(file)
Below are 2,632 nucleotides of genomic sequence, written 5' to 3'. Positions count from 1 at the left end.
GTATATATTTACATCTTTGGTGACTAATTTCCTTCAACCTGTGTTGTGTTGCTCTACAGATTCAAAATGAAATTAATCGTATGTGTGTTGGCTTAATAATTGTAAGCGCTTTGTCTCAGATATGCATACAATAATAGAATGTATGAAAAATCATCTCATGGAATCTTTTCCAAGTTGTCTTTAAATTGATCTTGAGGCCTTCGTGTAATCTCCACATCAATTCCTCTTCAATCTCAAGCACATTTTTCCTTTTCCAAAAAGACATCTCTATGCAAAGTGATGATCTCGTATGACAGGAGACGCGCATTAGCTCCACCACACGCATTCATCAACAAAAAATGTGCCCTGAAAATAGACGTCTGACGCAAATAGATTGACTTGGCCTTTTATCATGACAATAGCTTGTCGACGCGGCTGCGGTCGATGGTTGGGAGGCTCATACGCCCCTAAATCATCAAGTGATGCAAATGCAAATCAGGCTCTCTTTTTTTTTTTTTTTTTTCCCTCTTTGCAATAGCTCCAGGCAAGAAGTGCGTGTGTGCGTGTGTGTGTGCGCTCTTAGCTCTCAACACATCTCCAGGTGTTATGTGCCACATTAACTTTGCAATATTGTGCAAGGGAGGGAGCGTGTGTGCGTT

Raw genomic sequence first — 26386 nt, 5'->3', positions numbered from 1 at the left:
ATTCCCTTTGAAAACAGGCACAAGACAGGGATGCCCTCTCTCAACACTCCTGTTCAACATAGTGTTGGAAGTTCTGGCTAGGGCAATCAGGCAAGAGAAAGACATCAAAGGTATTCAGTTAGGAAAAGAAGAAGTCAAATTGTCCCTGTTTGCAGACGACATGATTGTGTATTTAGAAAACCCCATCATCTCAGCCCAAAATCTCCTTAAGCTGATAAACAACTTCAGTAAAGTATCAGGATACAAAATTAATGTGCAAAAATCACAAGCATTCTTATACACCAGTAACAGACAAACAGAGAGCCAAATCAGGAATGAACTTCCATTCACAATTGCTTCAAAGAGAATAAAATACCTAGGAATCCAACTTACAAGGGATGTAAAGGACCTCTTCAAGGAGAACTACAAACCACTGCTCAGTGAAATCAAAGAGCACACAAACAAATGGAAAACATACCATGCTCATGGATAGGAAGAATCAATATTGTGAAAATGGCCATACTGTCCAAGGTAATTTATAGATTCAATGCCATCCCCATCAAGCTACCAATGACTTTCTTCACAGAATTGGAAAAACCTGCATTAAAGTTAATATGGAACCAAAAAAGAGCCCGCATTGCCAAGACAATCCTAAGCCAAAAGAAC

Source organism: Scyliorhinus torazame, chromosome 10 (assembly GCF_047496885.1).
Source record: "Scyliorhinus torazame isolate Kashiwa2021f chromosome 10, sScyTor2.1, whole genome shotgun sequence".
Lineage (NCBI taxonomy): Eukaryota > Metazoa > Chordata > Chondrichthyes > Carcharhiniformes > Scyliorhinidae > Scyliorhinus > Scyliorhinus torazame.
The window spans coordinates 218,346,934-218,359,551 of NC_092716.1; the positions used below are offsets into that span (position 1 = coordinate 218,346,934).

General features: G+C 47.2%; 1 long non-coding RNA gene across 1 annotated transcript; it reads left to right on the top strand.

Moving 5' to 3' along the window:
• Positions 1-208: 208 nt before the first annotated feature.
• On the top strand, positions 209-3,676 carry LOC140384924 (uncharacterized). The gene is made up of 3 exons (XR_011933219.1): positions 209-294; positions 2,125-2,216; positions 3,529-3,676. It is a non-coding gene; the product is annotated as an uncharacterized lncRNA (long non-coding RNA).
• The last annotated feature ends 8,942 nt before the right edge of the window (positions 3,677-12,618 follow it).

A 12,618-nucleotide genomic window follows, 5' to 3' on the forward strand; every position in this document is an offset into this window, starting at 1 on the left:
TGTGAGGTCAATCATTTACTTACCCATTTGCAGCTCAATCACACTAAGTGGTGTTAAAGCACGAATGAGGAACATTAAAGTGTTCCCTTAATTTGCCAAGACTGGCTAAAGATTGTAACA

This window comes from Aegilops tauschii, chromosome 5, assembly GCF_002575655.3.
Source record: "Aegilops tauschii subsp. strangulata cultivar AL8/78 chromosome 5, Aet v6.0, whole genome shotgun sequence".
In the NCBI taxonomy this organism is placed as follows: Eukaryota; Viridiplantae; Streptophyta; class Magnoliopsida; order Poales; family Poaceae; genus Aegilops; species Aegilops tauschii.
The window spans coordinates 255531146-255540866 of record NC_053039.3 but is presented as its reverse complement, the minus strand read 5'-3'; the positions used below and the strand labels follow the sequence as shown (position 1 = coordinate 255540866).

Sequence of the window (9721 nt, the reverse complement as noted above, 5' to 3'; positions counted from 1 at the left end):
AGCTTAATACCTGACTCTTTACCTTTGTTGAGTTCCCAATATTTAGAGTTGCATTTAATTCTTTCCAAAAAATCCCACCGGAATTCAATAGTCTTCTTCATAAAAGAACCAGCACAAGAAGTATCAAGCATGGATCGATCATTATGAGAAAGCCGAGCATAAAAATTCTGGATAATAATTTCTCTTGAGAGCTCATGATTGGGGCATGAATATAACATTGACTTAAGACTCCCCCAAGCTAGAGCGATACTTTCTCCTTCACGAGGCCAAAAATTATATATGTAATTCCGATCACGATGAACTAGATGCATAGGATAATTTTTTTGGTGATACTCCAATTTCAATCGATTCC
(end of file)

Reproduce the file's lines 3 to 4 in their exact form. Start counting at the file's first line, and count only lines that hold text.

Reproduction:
Raw genomic sequence first — 26386 nt, 5'->3', positions numbered from 1 at the left:
ATTCCCTTTGAAAACAGGCACAAGACAGGGATGCCCTCTCTCAACACTCCTGTTCAACATAGTGTTGGAAGTTCTGGCTAGGGCAATCAGGCAAGAGAAAGACATCAAAGGTATTCAGTTAGGAAAAGAAGAAGTCAAATTGTCCCTGTTTGCAGACGACATGATTGTGTATTTAGAAAACCCCATCATCTCAGCCCAAAATCTCCTTAAGCTGATAAACAACTTCAGTAAAGTATCAGGATACAAAATTAATGTGCAAAAATCACAAGCATTCTTATACACCAGTAACAGACAAACAGAGAGCCAAATCAGGAATGAACTTCCATTCACAATTGCTTCAAAGAGAATAAAATACCTAGGAATCCAACTTACAAGGGATGTAAAGGACCTCTTCAAGGAGAACTACAAACCACTGCTCAGTGAAATCAAAGAGCACACAAACAAATGGAAAACATACCATGCTCATGGATAGGAAGAATCAATATTGTGAAAATGGCCATACTGTCCAAGGTAATTTATAGATTCAATGCCATCCCCATCAAGCTACCAATGACTTTCTTCACAGAATTGGAAAAACCTGCATTAAAGTTAATATGGAACCAAAAAAGAGCCCGCATTGCCAAGACAATCCTAAGCCAAAAGAAC